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Are we heading towards the next GFC?

Jessica Yun

Australia is internationally known for avoiding the worst of the 2008-9 global financial crisis. In fact, we currently enjoy many of the upsides that came as a result of the post-GFC regulation, such as low interest rates and low inflation.

But what will happen when the next one hits?

Also read: 4 ways to weather slower Aussie house price growth

Current state of play

It’s been ten years since the GFC, and according to Professor Fariborz Moshirian from the University of New South Wales Business School, there’s no immediate threat of another one. But it doesn’t mean we can sit on our haunches.

For one thing, we’re tackling an environment where the two superpowers, China and the US, have ever-rising levels of debt – not to mention the trade tension that’s brewing between them.

Professor Moshirian says that the risks have shifted over to other financial entities such as multinational banks, pension funds, super funds and shadow banks. There’s currently no global governance or international oversight over these entities, meaning a lack of operational transparency and higher levels of uncertainty.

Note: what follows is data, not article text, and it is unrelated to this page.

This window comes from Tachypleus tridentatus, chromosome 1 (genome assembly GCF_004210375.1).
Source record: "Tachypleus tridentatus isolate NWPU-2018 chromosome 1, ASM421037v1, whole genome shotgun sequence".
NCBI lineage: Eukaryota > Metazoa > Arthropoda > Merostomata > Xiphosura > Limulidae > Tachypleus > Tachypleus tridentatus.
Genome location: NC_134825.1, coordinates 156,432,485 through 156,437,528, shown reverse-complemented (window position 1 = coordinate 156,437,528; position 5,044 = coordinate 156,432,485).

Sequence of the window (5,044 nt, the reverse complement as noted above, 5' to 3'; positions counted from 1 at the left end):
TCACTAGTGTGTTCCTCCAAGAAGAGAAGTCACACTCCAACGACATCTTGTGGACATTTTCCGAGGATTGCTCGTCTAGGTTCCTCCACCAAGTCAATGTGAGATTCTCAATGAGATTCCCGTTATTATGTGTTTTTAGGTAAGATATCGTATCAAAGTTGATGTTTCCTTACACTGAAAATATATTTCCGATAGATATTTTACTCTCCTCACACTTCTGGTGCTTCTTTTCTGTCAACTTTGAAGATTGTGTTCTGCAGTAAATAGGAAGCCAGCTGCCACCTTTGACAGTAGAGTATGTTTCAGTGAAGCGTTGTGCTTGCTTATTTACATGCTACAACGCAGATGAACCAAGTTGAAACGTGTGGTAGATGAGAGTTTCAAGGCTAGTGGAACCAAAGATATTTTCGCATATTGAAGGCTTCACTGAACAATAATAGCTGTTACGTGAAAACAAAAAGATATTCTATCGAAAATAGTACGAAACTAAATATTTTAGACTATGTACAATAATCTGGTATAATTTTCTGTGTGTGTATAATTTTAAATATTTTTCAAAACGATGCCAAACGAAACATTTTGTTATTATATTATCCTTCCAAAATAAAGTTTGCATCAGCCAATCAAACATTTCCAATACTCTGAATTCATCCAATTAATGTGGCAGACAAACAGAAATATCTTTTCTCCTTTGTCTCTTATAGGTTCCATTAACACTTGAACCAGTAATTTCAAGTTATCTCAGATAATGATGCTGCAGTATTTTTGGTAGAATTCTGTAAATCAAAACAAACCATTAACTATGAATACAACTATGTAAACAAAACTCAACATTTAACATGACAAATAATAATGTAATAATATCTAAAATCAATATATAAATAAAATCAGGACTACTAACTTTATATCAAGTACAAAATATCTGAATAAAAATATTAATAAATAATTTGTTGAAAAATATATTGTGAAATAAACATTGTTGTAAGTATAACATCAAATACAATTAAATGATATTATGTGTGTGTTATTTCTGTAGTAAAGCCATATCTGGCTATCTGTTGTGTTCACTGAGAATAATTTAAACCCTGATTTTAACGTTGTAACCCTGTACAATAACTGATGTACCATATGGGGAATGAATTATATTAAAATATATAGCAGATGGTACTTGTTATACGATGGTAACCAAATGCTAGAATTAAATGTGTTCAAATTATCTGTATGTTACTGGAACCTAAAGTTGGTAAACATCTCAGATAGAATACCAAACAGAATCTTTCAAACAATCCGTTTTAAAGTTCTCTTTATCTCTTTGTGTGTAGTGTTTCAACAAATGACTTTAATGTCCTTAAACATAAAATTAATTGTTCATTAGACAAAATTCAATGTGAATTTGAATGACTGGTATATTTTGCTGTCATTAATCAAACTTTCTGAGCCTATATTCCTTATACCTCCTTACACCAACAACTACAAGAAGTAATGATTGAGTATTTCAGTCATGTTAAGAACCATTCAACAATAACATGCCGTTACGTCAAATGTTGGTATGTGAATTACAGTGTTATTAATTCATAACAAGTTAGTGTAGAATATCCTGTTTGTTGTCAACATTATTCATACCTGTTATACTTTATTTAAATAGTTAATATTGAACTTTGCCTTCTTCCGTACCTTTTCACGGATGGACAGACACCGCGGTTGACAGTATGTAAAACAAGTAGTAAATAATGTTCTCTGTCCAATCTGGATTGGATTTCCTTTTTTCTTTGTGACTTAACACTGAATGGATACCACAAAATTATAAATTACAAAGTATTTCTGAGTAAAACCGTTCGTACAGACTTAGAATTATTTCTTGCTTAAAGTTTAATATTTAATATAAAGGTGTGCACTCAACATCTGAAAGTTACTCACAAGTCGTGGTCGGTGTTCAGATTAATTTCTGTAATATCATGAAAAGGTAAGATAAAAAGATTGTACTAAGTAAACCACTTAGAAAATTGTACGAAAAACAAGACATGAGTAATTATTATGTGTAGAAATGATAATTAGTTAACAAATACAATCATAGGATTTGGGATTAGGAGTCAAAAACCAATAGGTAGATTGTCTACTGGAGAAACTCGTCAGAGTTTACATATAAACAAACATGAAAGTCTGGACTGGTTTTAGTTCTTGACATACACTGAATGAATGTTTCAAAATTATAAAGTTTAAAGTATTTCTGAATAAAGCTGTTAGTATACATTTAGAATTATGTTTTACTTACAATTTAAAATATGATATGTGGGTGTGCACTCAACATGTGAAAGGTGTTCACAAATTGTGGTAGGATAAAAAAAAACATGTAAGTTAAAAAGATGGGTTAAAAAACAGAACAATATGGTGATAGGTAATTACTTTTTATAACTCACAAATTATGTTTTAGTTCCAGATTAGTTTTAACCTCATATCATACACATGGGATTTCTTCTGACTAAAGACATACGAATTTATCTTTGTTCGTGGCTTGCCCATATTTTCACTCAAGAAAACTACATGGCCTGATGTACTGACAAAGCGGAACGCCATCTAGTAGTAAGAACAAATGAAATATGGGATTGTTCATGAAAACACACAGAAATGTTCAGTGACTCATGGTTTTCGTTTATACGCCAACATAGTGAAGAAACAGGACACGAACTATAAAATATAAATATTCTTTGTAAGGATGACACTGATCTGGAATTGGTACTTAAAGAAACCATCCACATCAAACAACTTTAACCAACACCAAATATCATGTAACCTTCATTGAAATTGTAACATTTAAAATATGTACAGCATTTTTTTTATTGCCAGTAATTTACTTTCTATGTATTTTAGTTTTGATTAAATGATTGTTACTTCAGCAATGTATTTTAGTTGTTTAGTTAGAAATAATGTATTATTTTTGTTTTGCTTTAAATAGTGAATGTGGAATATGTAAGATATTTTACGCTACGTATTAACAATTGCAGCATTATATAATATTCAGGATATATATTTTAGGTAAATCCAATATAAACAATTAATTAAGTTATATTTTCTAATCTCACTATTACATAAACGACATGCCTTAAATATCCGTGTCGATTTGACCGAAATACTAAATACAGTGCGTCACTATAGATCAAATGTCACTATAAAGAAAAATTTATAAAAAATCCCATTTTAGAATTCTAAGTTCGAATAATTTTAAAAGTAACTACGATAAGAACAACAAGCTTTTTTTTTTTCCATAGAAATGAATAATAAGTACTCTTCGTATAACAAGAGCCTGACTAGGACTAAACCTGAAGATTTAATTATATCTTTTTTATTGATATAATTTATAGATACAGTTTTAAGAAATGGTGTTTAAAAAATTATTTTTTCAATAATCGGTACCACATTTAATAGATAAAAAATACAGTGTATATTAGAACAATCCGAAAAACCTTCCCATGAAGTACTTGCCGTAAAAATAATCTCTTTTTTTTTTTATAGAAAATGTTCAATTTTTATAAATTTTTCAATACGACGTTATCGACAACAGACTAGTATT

Also read: Is the Aussie stock market really about to crash?

In this environment of uncertainty, investors are less incentivised to invest, bringing down the number of “prosperous jobs” available.

“All these issues could be a trigger, if you like, for creating uncertainty and fear in the same way that Lehman brothers’ collapse has led to fear and what you call ‘systemic risk’,” Moshirian said.

Shock to the system

If another global financial crisis happens, it will be unpredictable. “What will happen is – generally speaking – there will be a shock to the economic system.”

“As a result of that, sometimes there will be a significant downturn into the economic activities which means there would be unemployment; consumer sentiments will drop; the retail sector will suffer sharply; and then gradually we see rising unemployment, defaults on mortgages, et cetera,” Moshirian said.

Trade would also be affected, he added.

The UNSW professor reiterated the link between stability in the financial sector and the behaviour of consumers.

“If something goes wrong with these major pension funds, large multinational banks, there will be [a] significant shock to the global economy, and suddenly the global economy could come to a halt.”

“Jobs will vanish; trade will slow down; [and] what we call liquidity crisis – suddenly once you go to the bank to collect your money, there’s no money in the bank – these sorts of things have happened in the past.”

“All these issues are linked to the financial market and the main players in the financial market are global banks, pension funds, like superannuation, and others, and to some extent equity funds.”